Spots of Time

January 28, 2003

Food Glorious Food

The department store shelf display included Jiff peanut butter, Honey Smacks cereal, Dream Whip topping, Jiffy corn bread mix, and cans of Spagettios. The sign read "American Food." Walking past the display, I couldn't help but laugh at what the Australians considered to be the staples of the American diet.

In truth, the American and Australian diets are not shockingly different. Both are young, English-founded nations with a large population of immigrants, and the food is a reflection of the diversity. From Italian to Greek, from Chinese to Indian, from Thai to the ubiquitous American institution that is McDonalds, they have it all. You certainly won't go hungry in Australia, even if you are the pickiest of eaters.

Admittedly, my exposure to Australian "cuisine" has been limited at best. On a backpacker budget, I don't exactly have a regular table at any of the respectable establishments in Melbourne. However, I have been exposed to some interesting Aussie edibles and offer you the highlights. Disclaimer: Since I have only been in Australia for two months, and most all of that time has been in the two largest and most multicultural cities, lets consider this to be part one in a two part instalment. Part two will come once I've spent some time in the Outback and the bush. :)

Coffee. Nearly all coffee is espresso. When I first arrived, I thought I had died and gone to heaven. A "regular" coffee for Aussies is a latte, a cappuccino, a flat white (a cappuccino without the foam), or any other espresso-based drink. I asked around about regular coffee and was frequently given blank stares until I learned they called it "filter coffee" here. As far as I can tell, the only places in Melbourne you can get filter coffee is Starbucks (yes, they are here too) and at the Opera during intermission.

Lamb. After a couple of confused experiences with "beef" burgers in restaurants, I am now convinced the Australian government has been poaching sheep from New Zealand and passing it off as ground beef for so many years that no Australian knows the difference. My American friend Lindsay and I have yet to eat an "all beef patty" that doesn't taste like lamb. Its not that I don't like lamb - I do, but not when I ordered beef. :)

Kangaroo. Though initially it seems equivalent to eating the American bald eagle, kangaroo is actually a very environmentally friendly choice with respect to meat. Unlike beef and pork, kangaroos are native to the land and therefore less damaging to it - not to mention they are everywhere. In addition, the meat is very healthy and low in fat. My first experience with Roo was over Christmas, and I must admit to being a fan. And no, it does not taste like chicken.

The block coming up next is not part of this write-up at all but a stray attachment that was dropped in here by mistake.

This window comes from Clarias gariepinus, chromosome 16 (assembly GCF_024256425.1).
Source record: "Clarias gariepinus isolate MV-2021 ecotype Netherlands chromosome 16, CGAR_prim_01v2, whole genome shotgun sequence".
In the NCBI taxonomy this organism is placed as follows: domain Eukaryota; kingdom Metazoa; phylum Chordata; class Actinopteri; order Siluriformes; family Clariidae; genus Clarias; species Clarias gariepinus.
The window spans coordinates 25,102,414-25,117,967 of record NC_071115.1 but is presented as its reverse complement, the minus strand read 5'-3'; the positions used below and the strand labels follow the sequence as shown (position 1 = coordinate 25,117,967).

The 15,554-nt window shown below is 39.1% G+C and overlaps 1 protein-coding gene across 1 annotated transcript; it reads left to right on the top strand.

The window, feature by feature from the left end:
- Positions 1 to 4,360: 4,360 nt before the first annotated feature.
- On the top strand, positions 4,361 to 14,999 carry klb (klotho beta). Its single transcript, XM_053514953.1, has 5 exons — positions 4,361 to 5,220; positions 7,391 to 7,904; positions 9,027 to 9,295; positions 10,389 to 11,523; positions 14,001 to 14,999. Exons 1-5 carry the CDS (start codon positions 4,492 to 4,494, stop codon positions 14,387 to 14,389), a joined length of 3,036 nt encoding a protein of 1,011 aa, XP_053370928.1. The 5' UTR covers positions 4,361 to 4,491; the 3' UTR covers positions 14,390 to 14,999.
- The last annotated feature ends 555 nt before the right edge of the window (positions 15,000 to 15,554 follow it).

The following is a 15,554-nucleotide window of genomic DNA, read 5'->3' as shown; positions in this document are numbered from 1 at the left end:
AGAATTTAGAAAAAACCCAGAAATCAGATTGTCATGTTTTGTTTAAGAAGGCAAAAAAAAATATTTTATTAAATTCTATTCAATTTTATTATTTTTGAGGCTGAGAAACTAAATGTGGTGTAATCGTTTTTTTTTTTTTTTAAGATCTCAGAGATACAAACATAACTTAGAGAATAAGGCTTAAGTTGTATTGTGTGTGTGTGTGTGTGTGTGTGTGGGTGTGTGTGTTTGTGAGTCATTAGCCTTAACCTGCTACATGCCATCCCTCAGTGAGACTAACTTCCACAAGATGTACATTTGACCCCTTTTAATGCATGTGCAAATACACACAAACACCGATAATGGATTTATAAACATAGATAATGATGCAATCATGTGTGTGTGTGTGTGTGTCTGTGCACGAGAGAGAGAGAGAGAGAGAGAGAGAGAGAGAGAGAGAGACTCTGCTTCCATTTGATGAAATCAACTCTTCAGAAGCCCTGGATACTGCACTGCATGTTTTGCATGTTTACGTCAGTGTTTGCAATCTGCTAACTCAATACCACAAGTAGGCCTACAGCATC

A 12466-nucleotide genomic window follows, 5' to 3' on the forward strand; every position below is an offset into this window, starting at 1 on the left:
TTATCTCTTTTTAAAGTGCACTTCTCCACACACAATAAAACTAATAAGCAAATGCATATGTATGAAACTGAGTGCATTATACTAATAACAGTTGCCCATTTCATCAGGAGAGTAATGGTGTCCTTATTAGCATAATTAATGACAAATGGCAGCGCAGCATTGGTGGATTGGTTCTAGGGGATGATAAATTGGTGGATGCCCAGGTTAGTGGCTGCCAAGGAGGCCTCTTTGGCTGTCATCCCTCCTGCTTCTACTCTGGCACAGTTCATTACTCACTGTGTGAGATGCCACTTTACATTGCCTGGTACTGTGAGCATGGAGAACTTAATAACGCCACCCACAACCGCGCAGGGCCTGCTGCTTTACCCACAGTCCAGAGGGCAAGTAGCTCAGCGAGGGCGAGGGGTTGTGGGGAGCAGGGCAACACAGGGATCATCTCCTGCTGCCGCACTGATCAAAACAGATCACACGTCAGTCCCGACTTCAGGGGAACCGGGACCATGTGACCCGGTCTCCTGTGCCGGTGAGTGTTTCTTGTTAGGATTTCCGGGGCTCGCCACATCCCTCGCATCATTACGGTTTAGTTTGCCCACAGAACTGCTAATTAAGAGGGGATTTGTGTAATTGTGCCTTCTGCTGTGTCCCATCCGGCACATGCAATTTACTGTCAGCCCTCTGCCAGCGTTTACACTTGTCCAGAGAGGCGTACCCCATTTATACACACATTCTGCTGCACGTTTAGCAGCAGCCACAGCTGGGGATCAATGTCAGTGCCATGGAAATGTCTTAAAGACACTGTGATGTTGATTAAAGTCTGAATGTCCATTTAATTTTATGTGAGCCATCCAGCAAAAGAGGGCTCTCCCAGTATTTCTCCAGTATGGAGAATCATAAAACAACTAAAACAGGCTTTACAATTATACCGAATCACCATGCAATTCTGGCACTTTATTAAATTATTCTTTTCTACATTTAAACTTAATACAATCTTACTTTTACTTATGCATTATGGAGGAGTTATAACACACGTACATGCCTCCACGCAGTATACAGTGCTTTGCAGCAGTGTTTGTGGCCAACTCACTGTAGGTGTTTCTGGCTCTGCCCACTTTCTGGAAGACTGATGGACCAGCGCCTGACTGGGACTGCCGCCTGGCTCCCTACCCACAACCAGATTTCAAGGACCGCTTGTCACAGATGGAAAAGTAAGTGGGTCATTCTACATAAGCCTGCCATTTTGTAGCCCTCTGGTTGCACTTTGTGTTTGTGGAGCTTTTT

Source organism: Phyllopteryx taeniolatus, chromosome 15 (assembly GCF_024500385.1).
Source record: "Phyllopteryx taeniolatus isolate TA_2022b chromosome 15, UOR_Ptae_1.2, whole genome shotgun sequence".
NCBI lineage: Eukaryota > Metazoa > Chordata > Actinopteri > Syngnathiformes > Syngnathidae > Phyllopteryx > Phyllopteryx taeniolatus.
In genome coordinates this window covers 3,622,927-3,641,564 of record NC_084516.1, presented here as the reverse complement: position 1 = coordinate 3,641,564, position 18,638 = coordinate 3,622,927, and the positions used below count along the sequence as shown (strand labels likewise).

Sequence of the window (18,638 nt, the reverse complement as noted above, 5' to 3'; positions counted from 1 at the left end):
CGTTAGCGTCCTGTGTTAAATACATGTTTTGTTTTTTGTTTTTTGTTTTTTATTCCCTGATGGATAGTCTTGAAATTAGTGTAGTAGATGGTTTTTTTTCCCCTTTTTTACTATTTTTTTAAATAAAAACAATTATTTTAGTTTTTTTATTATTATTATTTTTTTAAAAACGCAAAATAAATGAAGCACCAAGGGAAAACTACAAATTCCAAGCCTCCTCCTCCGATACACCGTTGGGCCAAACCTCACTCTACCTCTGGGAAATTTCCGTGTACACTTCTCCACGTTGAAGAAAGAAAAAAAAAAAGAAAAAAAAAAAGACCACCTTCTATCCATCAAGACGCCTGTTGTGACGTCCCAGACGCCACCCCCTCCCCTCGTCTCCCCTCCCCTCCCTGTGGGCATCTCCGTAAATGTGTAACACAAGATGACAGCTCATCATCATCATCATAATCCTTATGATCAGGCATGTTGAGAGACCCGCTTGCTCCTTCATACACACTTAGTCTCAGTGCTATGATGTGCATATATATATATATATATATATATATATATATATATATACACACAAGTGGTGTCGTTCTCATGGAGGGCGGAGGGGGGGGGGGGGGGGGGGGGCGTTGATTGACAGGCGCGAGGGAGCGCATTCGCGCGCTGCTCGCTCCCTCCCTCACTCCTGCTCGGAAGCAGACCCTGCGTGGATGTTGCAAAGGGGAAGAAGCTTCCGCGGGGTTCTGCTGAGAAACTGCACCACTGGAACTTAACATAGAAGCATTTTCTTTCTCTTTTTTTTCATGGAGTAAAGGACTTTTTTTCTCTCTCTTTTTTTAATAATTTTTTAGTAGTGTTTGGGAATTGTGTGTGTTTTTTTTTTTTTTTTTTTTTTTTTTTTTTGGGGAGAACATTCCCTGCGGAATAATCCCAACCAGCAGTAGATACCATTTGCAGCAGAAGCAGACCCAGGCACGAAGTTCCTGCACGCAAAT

Meat pies. They are as plentiful here as hot dogs are in the US and the quality is about the same (that is, it varies greatly). Coated with ketchup, I've seen many a late night clubber kid munching on one as a snack from the local convenience store. My one experience with a meat pie was rather memorable, but I'll save that for another story.

Desserts. Two Australian desserts have gained international recognition and both were named after famous performers in the arts. The first, Peach Melba, was named after Helen Porter Mitchell, a famous 19th century opera singer whose stage name was derived from her hometown of Melbourne, Australia. The second, the Pavlova, was created in Perth in 1935 by Chef Bert Sachse. It was named in honor of ballerina Anna Pavlova (some say because it was as light in texture as she was in on her feet). According to the Research Center for the History of Food and Drink at the University of Adelaide in South Australia, the Pavlova is widely considered to be the "national dish of Australia." (Oh how I love Google!)

Tim Tams. Another in the dessert category, but deserving of its own paragraph. The formula consists of a chocolate creme filling sandwiched between two rectangular chocolate wafers and covered in chocolate. Since my first bite I have become a total convert. You see, Tim Tams are meant to be eaten a certain way, and that way combines two of my loves - chocolate and coffee. First, bit both ends off the Tim Tam. Second, dip one end in a cup of coffee. Third, put your lips around the other end and suck until the coffee comes through (kind of like a wide, chocolate straw). Once you can feel the coffee, pop the Tim Tam in your mouth and feel it disintegrate within seconds. Yummy!

Finally, we'll end with the most Australian of Australian foods - Vegemite! No column about food would be complete without commentary on the incredibly popularity of this salty, sticky, black substance that has been part of the Australian diet since 1923. Vegemite, made from yeast extract, is as Australian as it gets (though, interestingly enough it is made by Kraft Foods). Similar to the American cult following for Oscar Mayer Weiners, though without a Vegemitemobile, Vegemite has its own song ("Happy Little Vegemites") and more than one fan site. Celebrating its 80th anniversary this year, the offical web site is great and worth visiting:

Click on Sing-A-Long and you two can print out the sheet music to "Happy Little Vegemite!" It is times like this that I just LOVE Australia. :) My own experiences with Vegemite have lead me to agree with Felicity Robinson, a Pom (English person living in Australia), who wrote an article on Vegemite in Sunday's paper. She ends the article by saying: "I'd argue it's a triumph of marketing over taste..."

Makes sense to me. Otherwise, how can you explain America's love of bologna?